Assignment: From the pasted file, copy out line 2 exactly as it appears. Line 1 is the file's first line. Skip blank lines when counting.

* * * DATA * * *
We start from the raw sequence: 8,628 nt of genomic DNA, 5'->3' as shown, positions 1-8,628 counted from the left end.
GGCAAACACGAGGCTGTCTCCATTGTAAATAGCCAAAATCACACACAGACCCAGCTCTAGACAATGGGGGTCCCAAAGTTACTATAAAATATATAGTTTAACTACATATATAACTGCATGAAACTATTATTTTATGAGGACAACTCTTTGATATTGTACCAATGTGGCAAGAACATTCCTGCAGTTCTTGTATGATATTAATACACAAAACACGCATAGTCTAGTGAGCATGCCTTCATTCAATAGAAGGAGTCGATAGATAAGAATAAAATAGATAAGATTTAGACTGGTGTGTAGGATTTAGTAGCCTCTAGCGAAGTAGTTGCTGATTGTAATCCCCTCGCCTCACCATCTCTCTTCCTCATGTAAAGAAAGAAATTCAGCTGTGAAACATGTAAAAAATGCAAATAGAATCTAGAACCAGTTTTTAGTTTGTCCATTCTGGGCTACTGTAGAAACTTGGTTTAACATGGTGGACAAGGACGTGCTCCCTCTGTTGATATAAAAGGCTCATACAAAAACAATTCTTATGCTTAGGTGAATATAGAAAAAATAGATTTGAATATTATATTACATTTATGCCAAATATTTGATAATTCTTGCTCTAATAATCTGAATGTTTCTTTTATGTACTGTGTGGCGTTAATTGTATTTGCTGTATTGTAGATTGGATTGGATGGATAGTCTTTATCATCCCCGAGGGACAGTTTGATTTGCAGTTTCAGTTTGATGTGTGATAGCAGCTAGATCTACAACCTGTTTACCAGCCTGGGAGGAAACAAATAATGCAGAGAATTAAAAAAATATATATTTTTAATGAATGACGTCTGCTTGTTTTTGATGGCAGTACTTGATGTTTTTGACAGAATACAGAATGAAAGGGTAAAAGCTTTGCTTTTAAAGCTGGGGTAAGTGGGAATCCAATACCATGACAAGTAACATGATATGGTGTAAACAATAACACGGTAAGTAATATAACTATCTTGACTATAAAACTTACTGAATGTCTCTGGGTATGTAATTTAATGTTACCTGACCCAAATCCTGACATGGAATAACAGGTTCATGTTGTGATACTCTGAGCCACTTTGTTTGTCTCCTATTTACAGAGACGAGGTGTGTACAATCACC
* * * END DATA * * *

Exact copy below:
GGCAAACACGAGGCTGTCTCCATTGTAAATAGCCAAAATCACACACAGACCCAGCTCTAGACAATGGGGGTCCCAAAGTTACTATAAAATATATAGTTTAACTACATATATAACTGCATGAAACTATTATTTTATGAGGACAACTCTTTGATATTGTACCAATGTGGCAAGAACATTCCTGCAGTTCTTGTATGATATTAATACACAAAACACGCATAGTCTAGTGAGCATGCCTTCATTCAATAGAAGGAGTCGATAGATAAGAATAAAATAGATAAGATTTAGACTGGTGTGTAGGATTTAGTAGCCTCTAGCGAAGTAGTTGCTGATTGTAATCCCCTCGCCTCACCATCTCTCTTCCTCATGTAAAGAAAGAAATTCAGCTGTGAAACATGTAAAAAATGCAAATAGAATCTAGAACCAGTTTTTAGTTTGTCCATTCTGGGCTACTGTAGAAACTTGGTTTAACATGGTGGACAAGGACGTGCTCCCTCTGTTGATATAAAAGGCTCATACAAAAACAATTCTTATGCTTAGGTGAATATAGAAAAAATAGATTTGAATATTATATTACATTTATGCCAAATATTTGATAATTCTTGCTCTAATAATCTGAATGTTTCTTTTATGTACTGTGTGGCGTTAATTGTATTTGCTGTATTGTAGATTGGATTGGATGGATAGTCTTTATCATCCCCGAGGGACAGTTTGATTTGCAGTTTCAGTTTGATGTGTGATAGCAGCTAGATCTACAACCTGTTTACCAGCCTGGGAGGAAACAAATAATGCAGAGAATTAAAAAAATATATATTTTTAATGAATGACGTCTGCTTGTTTTTGATGGCAGTACTTGATGTTTTTGACAGAATACAGAATGAAAGGGTAAAAGCTTTGCTTTTAAAGCTGGGGTAAGTGGGAATCCAATACCATGACAAGTAACATGATATGGTGTAAACAATAACACGGTAAGTAATATAACTATCTTGACTATAAAACTTACTGAATGTCTCTGGGTATGTAATTTAATGTTACCTGACCCAAATCCTGACATGGAATAACAGGTTCATGTTGTGATACTCTGAGCCACTTTGTTTGTCTCCTATTTACAGAGACGAGGTGTGTACAATCACC